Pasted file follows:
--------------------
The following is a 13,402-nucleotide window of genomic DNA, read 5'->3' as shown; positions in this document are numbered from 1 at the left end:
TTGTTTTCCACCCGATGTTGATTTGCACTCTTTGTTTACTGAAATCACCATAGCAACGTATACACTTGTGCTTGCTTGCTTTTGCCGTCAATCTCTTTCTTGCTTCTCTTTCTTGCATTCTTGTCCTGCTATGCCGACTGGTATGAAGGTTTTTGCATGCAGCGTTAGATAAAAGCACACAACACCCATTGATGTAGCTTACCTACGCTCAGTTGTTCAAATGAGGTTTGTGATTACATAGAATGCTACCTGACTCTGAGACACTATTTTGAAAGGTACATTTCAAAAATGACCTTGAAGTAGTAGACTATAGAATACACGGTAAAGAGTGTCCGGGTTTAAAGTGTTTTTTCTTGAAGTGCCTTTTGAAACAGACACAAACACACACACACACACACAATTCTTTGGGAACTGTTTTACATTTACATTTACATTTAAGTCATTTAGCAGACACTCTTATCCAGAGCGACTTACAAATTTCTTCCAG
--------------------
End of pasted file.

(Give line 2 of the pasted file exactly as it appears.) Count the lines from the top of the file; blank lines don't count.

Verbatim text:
TTGTTTTCCACCCGATGTTGATTTGCACTCTTTGTTTACTGAAATCACCATAGCAACGTATACACTTGTGCTTGCTTGCTTTTGCCGTCAATCTCTTTCTTGCTTCTCTTTCTTGCATTCTTGTCCTGCTATGCCGACTGGTATGAAGGTTTTTGCATGCAGCGTTAGATAAAAGCACACAACACCCATTGATGTAGCTTACCTACGCTCAGTTGTTCAAATGAGGTTTGTGATTACATAGAATGCTACCTGACTCTGAGACACTATTTTGAAAGGTACATTTCAAAAATGACCTTGAAGTAGTAGACTATAGAATACACGGTAAAGAGTGTCCGGGTTTAAAGTGTTTTTTCTTGAAGTGCCTTTTGAAACAGACACAAACACACACACACACACACAATTCTTTGGGAACTGTTTTACATTTACATTTACATTTAAGTCATTTAGCAGACACTCTTATCCAGAGCGACTTACAAATTTCTTCCAG